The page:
1. Having no sense of smell is a powerful gift.
Don’t let the word “running” fool you – zombie 5ks are filled with a great deal of crawling.
And a teensy bit of swimming.
But what you’re crawling through.
And slodging through.
Is something that looks like mud.
But smells like death.
Allison, who has almost no sense of smell?
Was the least nauseated during these portions of the race.
And that’s why I’ll keep her around when the apocalypse comes.
2. Having money will keep you alive a little bit longer.
This might seem an obvious lesson, though that it also applies to comedic runs was shocking to me.
The way zombie runs work is you wear a belt with red flags (i.e. lives) and zombies try and pull off your flags.
If your three initial lives seem like not enough, you can buy more.
Similar to how, in real life, you can put your millions to work on building that zombie-proof backyard amusement park.
(Then feel free to invite me over – my zombie apocalypse plans are currently fluid.)
3. People cheat like mad woah, even at things that don’t matter.
This seems a worrying realization.
After running our Zombie 5K, I had signed up (along with Jeremy and Allison) to be a zombie.
When we realized this was a 3 hour obligation, we knew we’d made a terrible mistake, but by then it was too late.
(Itself probably a good apocalypse lesson, but I was too tired then to parse out the details.)
During our run about half our group survived, half felled by zombies stealthily grabbing our lives as we darted about and around on small, windy paths covered in squishy mud and hard tree roots.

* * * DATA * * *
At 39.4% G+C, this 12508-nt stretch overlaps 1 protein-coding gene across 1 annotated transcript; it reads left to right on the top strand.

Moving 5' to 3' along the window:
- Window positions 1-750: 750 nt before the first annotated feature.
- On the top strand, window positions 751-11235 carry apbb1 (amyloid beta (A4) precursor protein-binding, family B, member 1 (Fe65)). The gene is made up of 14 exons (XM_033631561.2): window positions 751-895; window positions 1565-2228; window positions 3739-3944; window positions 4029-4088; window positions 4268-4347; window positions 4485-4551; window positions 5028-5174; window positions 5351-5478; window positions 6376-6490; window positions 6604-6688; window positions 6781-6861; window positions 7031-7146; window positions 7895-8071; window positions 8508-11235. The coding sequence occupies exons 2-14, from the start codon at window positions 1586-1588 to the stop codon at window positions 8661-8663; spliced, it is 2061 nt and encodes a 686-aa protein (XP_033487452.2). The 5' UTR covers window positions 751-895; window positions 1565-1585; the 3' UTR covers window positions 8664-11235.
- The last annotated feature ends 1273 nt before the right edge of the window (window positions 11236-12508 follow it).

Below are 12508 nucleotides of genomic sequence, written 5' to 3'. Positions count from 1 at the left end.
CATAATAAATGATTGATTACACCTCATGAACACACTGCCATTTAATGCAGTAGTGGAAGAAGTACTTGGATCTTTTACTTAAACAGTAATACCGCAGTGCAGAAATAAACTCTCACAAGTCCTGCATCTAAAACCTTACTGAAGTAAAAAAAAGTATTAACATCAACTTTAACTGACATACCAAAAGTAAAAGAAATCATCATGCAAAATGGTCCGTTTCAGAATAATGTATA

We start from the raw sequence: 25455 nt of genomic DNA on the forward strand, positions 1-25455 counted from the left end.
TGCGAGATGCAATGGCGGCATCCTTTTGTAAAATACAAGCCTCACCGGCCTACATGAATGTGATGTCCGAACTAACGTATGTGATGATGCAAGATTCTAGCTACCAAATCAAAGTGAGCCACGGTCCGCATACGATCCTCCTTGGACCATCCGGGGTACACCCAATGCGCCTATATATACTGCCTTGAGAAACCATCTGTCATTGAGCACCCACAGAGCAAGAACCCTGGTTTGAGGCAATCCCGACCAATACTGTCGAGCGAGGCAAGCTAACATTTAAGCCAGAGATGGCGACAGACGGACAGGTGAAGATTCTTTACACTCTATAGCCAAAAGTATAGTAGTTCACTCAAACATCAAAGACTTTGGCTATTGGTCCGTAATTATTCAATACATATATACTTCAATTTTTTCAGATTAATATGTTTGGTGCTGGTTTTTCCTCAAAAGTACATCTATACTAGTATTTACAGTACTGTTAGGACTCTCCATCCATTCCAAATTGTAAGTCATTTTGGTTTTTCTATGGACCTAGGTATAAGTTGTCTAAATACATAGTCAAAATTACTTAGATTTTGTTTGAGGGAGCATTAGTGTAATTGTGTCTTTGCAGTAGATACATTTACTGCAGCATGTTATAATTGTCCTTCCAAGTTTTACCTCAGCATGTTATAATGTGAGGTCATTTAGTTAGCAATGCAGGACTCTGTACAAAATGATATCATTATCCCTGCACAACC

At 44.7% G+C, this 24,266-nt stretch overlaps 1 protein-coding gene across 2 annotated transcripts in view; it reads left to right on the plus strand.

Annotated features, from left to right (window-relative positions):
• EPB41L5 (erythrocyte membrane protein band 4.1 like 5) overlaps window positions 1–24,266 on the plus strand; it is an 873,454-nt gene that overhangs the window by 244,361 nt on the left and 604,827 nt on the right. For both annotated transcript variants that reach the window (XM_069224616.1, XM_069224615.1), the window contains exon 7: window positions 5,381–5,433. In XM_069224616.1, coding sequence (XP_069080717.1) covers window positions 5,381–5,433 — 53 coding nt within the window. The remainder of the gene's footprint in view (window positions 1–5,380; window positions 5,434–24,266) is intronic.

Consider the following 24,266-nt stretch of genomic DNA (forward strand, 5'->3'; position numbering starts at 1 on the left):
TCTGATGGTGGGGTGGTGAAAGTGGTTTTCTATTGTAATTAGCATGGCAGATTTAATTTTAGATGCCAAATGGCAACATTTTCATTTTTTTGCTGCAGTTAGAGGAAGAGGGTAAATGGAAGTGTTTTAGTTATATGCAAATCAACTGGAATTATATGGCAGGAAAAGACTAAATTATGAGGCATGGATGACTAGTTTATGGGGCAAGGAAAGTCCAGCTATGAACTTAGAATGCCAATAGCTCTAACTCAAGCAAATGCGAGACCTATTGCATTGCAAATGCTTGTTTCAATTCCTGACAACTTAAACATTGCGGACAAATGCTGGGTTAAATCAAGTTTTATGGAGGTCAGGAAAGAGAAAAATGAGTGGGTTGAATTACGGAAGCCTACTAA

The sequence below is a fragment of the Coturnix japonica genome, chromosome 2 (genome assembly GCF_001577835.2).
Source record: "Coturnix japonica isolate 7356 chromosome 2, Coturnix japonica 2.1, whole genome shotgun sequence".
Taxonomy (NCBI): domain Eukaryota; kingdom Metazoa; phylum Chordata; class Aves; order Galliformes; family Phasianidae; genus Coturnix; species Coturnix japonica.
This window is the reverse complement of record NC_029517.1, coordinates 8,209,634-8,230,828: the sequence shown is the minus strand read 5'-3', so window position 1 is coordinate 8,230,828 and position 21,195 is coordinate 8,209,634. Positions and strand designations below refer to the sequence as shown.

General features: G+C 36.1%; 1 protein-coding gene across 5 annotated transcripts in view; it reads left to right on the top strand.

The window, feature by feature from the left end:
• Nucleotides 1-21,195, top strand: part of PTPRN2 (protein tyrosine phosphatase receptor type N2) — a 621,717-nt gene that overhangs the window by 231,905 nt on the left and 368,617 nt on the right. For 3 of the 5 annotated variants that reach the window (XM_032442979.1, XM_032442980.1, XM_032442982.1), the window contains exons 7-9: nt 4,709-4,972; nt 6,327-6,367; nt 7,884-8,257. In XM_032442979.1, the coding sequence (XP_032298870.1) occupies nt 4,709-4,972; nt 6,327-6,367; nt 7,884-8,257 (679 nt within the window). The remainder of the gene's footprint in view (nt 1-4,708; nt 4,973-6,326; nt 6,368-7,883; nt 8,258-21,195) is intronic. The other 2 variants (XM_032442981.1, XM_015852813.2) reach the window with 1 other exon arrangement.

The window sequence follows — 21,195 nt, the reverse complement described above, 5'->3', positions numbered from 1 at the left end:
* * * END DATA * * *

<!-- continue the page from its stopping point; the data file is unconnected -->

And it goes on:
Yet it hadn’t occurred to any of us that the stated rules, that you can’t hold onto your bright red pieces of plastic, are being inforced by no one.
And if you thought I was the party bitch, you should have seen me as a tired zombie.
“THAT’S CHEATING. YOU’RE CHEATING. YOU’RE CHEATING AT A GAME THAT HAS NO MEANING.”
If the ten stranger zombies along our section of the race found my indignant yelling annoying, they were too concerned about my mental stability to say anything.
And while I shamed roughly half of the cheaters into letting their flags hang free, the other half only grabbed on tighter.
I can only imagine that, if faced with actual consequences outside of losing at a race with no prizes, people might cheat the same amount.
My point, basically, is that I now have less faith in humanity.
And more fear of breaking bones on forest pathways.
4. I will not survive the zombie apocalypse.
Or any other apocalypse.
My best bet is some sort of Internet apocalypse.
And even then, I’ll likely go as soon as Twitter’s infected.
Life has never seemed so precious
Or so short,